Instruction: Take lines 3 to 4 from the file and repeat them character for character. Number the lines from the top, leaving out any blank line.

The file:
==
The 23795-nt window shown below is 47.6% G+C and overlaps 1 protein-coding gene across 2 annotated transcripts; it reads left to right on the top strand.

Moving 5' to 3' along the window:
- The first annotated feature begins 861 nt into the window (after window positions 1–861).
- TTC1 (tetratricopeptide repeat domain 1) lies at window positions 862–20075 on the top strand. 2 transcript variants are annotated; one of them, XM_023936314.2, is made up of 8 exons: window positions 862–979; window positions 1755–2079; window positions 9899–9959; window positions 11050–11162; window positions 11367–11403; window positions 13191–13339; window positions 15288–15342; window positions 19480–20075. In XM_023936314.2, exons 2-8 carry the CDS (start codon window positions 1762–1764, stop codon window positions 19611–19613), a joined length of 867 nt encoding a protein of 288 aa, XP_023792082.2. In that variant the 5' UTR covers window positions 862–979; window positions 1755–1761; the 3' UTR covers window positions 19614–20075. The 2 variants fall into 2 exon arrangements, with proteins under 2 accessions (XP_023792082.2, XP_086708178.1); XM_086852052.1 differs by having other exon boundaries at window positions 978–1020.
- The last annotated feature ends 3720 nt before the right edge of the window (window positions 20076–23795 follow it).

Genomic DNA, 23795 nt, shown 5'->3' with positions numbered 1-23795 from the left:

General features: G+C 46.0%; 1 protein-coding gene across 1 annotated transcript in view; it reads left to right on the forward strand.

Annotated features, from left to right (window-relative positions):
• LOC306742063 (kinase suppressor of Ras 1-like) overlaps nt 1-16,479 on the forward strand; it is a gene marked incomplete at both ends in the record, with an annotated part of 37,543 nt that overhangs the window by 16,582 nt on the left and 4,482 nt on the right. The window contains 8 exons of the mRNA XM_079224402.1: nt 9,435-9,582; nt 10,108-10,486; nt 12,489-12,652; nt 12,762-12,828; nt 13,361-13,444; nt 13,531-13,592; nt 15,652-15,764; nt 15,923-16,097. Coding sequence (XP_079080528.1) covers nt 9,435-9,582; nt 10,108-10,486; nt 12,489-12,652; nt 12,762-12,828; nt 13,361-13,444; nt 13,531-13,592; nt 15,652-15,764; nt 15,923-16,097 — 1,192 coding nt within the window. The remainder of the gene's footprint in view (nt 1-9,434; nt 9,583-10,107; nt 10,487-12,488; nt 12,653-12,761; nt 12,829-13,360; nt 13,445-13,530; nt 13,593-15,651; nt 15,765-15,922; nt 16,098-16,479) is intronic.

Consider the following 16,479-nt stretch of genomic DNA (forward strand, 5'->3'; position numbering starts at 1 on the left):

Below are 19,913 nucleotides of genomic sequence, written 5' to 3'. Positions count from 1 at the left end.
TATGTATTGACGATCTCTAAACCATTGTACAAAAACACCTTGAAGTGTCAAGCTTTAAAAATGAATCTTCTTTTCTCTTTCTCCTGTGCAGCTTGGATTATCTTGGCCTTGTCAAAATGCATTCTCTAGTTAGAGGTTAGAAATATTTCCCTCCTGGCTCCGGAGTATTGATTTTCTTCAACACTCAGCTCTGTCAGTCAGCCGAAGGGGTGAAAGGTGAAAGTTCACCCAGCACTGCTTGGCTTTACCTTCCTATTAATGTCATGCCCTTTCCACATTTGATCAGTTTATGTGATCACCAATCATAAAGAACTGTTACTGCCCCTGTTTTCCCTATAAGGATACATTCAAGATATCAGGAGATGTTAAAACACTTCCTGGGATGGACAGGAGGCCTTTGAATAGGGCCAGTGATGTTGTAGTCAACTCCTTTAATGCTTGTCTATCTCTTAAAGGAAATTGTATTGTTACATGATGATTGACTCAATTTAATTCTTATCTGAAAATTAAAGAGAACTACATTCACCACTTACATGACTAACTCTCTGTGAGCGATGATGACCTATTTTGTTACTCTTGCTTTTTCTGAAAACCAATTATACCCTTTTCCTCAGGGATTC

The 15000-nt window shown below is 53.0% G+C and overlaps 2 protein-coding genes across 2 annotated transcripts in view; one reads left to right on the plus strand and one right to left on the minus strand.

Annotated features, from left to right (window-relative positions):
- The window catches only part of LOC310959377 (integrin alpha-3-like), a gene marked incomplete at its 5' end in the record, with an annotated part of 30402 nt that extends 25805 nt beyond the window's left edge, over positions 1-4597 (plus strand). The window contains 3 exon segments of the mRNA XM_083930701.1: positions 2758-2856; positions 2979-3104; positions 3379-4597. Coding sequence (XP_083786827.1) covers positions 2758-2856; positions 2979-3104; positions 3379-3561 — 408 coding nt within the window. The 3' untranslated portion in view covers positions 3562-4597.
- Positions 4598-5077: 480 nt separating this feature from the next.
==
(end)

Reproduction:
- The first annotated feature begins 861 nt into the window (after window positions 1–861).
- TTC1 (tetratricopeptide repeat domain 1) lies at window positions 862–20075 on the top strand. 2 transcript variants are annotated; one of them, XM_023936314.2, is made up of 8 exons: window positions 862–979; window positions 1755–2079; window positions 9899–9959; window positions 11050–11162; window positions 11367–11403; window positions 13191–13339; window positions 15288–15342; window positions 19480–20075. In XM_023936314.2, exons 2-8 carry the CDS (start codon window positions 1762–1764, stop codon window positions 19611–19613), a joined length of 867 nt encoding a protein of 288 aa, XP_023792082.2. In that variant the 5' UTR covers window positions 862–979; window positions 1755–1761; the 3' UTR covers window positions 19614–20075. The 2 variants fall into 2 exon arrangements, with proteins under 2 accessions (XP_023792082.2, XP_086708178.1); XM_086852052.1 differs by having other exon boundaries at window positions 978–1020.